Back in 2006 I was just starting out as a fledgling photographer with a love of live music in whatever form it happened to take, from dive bars and student union open mic nights to philharmonic concerts and week long rock festivals. For me this was an obvious convergence of passions and I began looking at the work of veteran music photographers like Lynn Goldsmith and Laurie Lewis, in awe of the way they managed to totally encapsulate the ambience of the event, the larger than life personas on the stage and the humid closeness of the crowd in these vibrant, high contrast images that were so engaging, so visceral that you could almost hear them!
At the time I was in art school and a visiting lecturer had recently mentioned that they’d photographed a little hard rock and alternative metal festival at Donnington, none other that Download Festival – Nothing fancy. Only the most popular event of the year for those of us that were part of the angsty teenage alternative scene where tens of thousands of music fans from all over the world gathered around a handful of stages hosting bands from across the last fifty years of rock music from across the globe.
The temptation was just too much and I put myself forward as a volunteer photographer to shadow my lecturer, shoot whatever I could and learn new skills on the go in a position that so many would give anything to find themselves in.
Suffice to say that it started me on a career path that I keep coming back to after over a decade spent in the photographic industry and hundreds of performances later, from college bands to international rock legends, violin virtuosos to superstar DJs, I’ve tracked them all through a viewfinder and loved every fraction of a second of it. The skill set has improved, as has the technology that I use, but more than that is the respect I have for those artists giving their all up there on a stage whether they’re performing to an audience of one or a packed out arena and as such the greatest lesson I’ve learned is that I, as a photographer, owe it to them to give my all and treat them like the rockstars they are!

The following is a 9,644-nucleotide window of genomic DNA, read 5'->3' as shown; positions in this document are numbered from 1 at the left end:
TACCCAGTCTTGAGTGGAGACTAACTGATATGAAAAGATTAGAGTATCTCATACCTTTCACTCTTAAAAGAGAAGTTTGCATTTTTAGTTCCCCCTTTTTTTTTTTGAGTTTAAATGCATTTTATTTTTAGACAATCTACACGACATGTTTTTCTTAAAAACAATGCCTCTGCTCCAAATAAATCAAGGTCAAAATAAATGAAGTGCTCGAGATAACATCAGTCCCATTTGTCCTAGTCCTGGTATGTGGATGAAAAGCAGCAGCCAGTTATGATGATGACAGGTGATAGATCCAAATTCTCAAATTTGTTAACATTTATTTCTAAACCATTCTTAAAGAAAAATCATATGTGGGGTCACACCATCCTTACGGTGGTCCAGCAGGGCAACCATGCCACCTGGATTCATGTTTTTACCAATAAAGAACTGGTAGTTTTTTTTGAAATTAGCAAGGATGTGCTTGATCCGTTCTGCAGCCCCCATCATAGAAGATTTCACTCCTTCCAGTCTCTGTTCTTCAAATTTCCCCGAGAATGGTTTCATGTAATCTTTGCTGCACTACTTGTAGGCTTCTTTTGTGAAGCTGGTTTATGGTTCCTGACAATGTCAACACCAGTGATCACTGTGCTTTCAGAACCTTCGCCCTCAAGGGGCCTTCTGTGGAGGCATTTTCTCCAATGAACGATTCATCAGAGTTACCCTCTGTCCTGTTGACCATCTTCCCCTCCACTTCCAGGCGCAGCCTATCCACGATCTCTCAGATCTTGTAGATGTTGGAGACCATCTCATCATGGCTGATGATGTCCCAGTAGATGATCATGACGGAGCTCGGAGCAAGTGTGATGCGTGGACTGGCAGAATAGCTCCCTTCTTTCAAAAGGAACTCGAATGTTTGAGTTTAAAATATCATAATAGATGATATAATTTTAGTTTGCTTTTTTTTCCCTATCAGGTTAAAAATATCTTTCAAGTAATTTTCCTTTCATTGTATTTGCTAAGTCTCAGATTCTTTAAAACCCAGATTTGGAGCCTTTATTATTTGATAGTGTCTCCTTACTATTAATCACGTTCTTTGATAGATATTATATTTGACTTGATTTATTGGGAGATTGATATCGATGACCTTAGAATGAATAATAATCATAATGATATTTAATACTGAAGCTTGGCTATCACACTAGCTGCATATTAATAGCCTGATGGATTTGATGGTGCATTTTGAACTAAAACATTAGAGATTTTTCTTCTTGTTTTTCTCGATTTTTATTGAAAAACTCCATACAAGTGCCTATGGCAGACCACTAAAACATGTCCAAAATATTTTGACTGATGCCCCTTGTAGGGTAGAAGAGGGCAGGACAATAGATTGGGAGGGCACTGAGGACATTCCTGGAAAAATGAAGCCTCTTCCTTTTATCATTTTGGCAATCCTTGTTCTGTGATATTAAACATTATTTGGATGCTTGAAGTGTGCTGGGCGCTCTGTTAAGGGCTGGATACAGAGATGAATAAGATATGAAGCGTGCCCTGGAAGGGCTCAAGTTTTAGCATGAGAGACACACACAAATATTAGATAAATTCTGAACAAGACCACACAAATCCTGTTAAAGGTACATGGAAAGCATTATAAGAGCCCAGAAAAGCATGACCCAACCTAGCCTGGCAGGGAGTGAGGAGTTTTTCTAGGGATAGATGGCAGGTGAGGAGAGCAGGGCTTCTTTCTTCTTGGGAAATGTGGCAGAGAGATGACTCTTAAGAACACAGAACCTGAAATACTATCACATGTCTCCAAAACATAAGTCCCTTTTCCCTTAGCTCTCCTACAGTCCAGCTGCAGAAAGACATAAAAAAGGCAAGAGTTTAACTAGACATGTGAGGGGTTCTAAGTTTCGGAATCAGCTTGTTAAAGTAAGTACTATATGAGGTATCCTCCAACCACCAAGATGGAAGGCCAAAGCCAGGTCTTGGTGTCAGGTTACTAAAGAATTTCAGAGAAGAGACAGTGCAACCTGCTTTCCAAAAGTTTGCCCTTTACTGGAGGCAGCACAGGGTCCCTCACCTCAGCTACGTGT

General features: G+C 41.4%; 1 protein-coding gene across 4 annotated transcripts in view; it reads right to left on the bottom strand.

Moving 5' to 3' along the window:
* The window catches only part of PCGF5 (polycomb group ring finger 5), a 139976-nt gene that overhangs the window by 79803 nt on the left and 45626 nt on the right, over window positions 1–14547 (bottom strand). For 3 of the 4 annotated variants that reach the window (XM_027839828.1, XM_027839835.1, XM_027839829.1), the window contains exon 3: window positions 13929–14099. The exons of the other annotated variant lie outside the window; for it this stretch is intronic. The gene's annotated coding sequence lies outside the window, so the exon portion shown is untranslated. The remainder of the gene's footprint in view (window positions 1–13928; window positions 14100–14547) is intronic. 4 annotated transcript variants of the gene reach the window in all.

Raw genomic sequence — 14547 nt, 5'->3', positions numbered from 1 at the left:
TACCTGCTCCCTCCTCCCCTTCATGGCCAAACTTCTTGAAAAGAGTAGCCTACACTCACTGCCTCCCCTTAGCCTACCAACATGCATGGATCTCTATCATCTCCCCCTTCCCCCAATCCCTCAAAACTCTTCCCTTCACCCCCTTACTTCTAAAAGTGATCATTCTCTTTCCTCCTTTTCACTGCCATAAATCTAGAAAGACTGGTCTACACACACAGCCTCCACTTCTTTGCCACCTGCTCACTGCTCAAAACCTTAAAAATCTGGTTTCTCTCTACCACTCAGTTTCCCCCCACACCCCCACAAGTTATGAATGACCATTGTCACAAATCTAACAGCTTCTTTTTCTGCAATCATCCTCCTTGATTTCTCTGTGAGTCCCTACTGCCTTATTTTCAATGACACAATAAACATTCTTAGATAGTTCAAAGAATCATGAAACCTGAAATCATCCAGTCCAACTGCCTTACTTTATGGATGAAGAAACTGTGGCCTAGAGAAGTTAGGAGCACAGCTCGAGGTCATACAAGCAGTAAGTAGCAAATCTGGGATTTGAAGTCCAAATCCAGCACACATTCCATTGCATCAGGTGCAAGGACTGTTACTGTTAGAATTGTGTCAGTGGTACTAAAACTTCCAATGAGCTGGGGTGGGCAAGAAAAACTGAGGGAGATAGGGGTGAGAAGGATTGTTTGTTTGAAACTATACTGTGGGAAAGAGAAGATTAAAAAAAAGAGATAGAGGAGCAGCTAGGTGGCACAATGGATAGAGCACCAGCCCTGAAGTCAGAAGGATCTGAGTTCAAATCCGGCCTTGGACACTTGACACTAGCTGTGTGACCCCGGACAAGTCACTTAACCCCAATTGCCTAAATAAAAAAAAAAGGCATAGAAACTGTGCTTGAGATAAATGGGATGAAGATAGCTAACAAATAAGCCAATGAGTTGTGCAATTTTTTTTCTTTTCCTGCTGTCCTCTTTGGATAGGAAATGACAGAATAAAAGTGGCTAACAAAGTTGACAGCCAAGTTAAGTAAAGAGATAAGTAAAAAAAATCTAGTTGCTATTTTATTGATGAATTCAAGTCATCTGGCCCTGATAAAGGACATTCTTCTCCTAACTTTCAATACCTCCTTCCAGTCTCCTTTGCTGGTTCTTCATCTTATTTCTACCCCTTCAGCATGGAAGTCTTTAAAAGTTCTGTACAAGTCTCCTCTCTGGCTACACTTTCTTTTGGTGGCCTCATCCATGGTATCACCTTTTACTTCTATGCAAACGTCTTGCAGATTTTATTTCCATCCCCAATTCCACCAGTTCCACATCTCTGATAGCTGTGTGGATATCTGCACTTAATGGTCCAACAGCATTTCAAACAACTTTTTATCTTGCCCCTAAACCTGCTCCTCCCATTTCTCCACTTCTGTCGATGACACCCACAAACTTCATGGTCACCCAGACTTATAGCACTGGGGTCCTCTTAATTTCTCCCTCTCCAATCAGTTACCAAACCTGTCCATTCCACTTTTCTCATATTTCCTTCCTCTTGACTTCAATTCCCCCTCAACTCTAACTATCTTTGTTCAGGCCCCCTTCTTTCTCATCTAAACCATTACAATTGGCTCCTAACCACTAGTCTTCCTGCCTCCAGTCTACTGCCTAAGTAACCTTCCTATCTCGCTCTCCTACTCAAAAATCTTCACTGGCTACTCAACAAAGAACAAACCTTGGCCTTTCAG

If you’re looking to shoot more music then here’s my top five pro tips!
Work on your technical skills – stage lighting fights back! You don’t need the latest kit but you do need some basic staple lenses and you need to hone your technique!
Find local venues hosting regular live music nights and approach them openly and honestly, most will be happy to let you shoot bands and performers if they’re getting some free images and you’ll get experience of dealing with small and often basic lighting set ups – the more simplistic their lighting, the harder you have to work to make the shots interesting. The more interesting the shots, the better it makes you and the venue look. It’s a win-win situation!
Get Low – Often the most dynamic angles are found by getting low to the ground or finding a vantage point where you’re looking up at the performer – it makes it feel like a much bigger gig and it gives an air of grandeur to the artist!
Go wide and close, move back and zoom – I usually make use of two lenses during a show, a 17-40 f/4 and a 70-200 f/2.8. One will give you stylised, whacked out distorted closeups and wider stage shots whilst the other will get you up close and intimate with head-shots from a distance without the barreling of the wide angle lens.
Use flash in moderation – Nobody likes direct flash. It distracts the audience, blinds the artists on stage and makes everyone look bad! If you have to use flash then try bouncing it off ceilings and walls or even using an off-camera flash with a remote trigger. Otherwise use the stage lighting only for a more authentic and ambient feel.